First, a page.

Pravin Amre © Getty Images
Pravin Amre remains yet another of the many mysterious what-might-have-been tales of Indian cricket © Getty Images

November 15, 1992.With India tottering on 38 for four at Durban, debutant Pravin Amre came in to score a gem of a century that saved the day for the team. Arunabha Sengupta looks back at innings that prompted Clive Lloyd to remark that Amre was another in the long line of great Indian batsmen.

A Test of many firsts

It was a historic Test. An encounter involving of a truckload of firsts.

The match at Durban was the first ever home Test for South Africa after their return from international exile. It was also the first time that India played a Test match on the Protean soil.

The match itself proceeded to reel off a series of pioneering incidents.

Omar Henry was selected as the left-arm spinner, and it made him the first non-white cricketer to play for South Africa. Well, according to many Charlie Llewellyn, the southpaw all-rounder who played in the formative days of South African cricket, had been of mixed race. However, he himself never validated the claim, and after his death, Llewellyn’s daughter vehemently denied it. There was nothing uncertain about Henry, though.

At 40 years and 295 days, Henry was also the oldest debutant for South Africa.

Jimmy Cook’s exploits for Somerset in the county game had heightened expectations of many. And the match got off to a sensational start when he fell off the first ball of the Test to the great Kapil Dev.

And then captain Kepler Wessels guided the side to a decent score of 254, thus becoming the first man to score hundreds for two different countries.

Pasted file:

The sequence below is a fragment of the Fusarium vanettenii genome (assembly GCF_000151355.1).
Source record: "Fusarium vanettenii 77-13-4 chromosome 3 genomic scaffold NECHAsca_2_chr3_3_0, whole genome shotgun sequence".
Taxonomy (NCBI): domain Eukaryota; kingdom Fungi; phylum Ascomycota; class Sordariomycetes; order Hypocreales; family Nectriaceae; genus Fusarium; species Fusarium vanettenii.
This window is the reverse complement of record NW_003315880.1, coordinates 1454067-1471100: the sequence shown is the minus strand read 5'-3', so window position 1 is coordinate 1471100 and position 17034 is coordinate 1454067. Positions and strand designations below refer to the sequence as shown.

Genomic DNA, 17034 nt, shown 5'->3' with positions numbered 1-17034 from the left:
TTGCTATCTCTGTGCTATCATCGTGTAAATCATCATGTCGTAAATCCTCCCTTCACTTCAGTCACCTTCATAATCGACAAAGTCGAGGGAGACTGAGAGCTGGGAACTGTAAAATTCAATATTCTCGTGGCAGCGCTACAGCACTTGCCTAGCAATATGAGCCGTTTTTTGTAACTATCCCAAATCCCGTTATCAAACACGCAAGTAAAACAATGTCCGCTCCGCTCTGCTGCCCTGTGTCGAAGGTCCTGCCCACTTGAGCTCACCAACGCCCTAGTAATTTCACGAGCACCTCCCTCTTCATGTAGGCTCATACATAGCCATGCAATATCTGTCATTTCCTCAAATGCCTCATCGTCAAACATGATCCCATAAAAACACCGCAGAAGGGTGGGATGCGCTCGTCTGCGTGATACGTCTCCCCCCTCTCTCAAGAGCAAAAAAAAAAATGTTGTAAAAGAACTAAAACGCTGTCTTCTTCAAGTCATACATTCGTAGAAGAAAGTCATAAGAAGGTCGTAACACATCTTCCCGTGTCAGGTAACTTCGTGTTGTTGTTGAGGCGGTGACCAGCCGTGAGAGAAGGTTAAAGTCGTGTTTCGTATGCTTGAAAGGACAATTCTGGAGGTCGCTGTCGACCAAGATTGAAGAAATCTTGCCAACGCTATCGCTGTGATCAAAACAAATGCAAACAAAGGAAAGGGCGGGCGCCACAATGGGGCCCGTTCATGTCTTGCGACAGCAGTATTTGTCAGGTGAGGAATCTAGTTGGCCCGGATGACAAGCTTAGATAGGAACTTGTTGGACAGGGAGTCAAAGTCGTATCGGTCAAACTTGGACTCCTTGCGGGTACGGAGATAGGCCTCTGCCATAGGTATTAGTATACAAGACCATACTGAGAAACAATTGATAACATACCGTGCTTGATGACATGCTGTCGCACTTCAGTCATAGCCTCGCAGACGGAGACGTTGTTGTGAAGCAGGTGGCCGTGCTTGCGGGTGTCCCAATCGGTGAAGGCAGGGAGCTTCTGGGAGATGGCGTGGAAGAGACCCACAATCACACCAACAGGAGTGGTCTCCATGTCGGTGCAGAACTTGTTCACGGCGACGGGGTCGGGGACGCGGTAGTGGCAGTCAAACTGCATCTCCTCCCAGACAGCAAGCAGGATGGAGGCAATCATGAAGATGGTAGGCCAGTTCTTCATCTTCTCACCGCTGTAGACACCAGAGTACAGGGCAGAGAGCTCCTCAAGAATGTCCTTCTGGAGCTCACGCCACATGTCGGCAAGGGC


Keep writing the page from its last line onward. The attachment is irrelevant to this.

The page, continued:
India batted on the second day, and soon it was a prolonged struggle against the four-pronged pace attack of Allan Donald, Brett Schultz, Brian McMillan and Meyrick Pringle.

After 42 minutes of unconvincing strife that brought him just three, debutant Ajay Jadeja snicked Schultz to the bucket hands of McMillan. Sanjay Manjrekar stonewalled painstakingly for 35 minutes and 25 balls before being leg before to McMillan. He did not even manage to open his account.

With the score on 38, history was scripted once again.

Young Sachin Tendulkar tapped McMillan to point and charged down for a single. Johnty Rhodes sprinted to his left and sent in the return. The Indian maestro changed his mind and was rushing back to the crease when Andrew Hudson from short leg received the throw and broke the wicket. Umpire Cyril Mitchleyat square leg was not sure. For the first time in the history of Test cricket, a signal was made with strokes in the air depicting a TV screen. And Karl Lindberg, sitting in the pavilion, hit the green light to signal that the batsman was short of his ground.